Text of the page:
Speaker 1: Great. But just for the purposes of saving people time, when was that? Do you remember when? That was? A year and a half ago, I'm guessing would guess that. Okay. But what I'm asking is how did you get to the point of, you know, what we should do our little tagline and this is what it should be. So you know, all the way back when, you know, let's just quickly rediscover your way into cannabis here. Sure. Right. So you know, what happened as far as why I'm in the industry in because of my son. So I, yeah, if you've followed wherever scaring, you know that it is ran by a bunch of parents who had sick kids and so my son was receiving hospice palliative services and had a very severe seizure disorder and suffered for almost a decade and so we started using cannabis in July of 2012 and it puts a Chi's condition in remission.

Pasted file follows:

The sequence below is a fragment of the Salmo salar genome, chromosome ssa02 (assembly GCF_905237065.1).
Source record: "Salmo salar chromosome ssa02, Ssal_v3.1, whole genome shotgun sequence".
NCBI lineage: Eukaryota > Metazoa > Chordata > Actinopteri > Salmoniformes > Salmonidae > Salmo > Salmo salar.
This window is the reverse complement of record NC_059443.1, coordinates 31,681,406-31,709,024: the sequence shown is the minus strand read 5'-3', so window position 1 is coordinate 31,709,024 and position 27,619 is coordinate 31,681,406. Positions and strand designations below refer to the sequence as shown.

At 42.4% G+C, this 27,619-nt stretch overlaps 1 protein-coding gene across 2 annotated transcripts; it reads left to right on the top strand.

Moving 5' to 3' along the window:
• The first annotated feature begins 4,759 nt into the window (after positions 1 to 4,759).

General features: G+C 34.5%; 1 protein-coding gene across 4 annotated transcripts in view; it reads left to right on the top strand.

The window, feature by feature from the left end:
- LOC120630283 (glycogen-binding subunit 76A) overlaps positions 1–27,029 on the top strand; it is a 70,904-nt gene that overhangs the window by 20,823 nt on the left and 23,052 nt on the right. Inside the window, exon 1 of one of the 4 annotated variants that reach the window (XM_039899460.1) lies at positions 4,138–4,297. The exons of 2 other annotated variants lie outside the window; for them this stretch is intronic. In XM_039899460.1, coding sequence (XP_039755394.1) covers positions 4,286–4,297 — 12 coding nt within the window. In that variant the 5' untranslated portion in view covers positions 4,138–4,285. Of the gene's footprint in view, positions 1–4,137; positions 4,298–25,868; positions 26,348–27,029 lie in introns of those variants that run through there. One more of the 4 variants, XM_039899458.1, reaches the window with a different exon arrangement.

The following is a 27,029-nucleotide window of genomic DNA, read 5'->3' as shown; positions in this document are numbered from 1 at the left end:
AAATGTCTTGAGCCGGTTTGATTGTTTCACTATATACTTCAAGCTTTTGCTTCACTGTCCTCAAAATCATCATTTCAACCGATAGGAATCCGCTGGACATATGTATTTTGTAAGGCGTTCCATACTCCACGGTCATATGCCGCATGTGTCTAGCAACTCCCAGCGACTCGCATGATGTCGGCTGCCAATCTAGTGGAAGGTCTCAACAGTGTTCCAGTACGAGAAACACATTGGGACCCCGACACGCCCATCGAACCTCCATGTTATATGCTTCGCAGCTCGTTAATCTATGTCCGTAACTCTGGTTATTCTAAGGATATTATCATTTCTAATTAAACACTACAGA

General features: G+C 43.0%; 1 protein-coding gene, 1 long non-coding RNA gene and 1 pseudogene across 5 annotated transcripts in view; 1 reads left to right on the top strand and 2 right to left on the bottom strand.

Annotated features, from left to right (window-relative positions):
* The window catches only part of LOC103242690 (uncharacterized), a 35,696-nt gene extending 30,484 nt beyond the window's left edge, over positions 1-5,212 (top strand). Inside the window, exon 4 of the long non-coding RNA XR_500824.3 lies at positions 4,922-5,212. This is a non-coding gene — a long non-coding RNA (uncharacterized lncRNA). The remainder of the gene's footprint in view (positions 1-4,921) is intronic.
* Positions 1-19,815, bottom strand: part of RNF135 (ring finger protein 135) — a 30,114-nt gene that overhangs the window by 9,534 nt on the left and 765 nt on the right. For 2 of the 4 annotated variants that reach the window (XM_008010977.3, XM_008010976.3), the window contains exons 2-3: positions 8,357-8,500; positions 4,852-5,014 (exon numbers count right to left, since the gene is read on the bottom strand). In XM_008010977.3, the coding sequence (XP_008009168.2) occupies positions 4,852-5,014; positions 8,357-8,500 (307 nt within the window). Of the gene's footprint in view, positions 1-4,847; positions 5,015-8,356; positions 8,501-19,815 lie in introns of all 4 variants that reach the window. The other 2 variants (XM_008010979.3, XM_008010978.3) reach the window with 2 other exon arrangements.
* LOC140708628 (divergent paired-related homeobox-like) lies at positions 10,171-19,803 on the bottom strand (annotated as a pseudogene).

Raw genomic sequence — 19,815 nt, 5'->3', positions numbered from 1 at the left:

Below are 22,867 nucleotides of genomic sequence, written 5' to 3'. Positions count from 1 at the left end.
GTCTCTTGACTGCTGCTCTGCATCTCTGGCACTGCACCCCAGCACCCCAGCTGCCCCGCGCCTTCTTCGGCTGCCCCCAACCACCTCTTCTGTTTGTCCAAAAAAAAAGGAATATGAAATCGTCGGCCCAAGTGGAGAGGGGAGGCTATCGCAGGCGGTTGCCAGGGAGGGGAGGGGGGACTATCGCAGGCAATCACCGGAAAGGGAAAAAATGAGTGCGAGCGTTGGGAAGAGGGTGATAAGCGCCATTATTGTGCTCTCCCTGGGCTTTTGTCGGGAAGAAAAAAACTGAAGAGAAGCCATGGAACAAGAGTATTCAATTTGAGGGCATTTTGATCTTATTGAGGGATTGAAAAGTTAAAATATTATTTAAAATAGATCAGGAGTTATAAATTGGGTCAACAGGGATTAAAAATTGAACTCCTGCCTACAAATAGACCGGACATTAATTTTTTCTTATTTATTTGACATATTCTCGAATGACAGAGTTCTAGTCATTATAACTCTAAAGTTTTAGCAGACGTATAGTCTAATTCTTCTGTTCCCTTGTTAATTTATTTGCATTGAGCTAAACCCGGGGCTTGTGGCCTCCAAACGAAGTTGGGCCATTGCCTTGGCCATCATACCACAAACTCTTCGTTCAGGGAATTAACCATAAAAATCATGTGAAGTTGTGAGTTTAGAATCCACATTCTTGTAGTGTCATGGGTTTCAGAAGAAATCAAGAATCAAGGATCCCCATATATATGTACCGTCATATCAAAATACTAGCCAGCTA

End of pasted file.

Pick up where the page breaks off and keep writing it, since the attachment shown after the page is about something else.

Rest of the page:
Speaker 1: Literally his seizures stopped within three months. And so of course I'm extremely passionate about this and the plant and felt I'm not just an obligation but a real need to inform the community about this option. I didn't hear about it from my doctor and so a lot of families are really out of medical options and those were primarily the families that we serve. So we wanted to find the nearest mountain top and, and, and begin to say, tell these stories and help families use cannabis realm of caring is on the top of a hill or at least on the side of the hill. Yeah, right. Yeah. Yeah. So you actually did find a mountain top in, in Colorado Springs. People don't have to go to you because you have this whole phone bank thing. How did you decide on that? Well, originally what we did was we had a private facebook group and that was what we could do and we would respond to inquiries that way.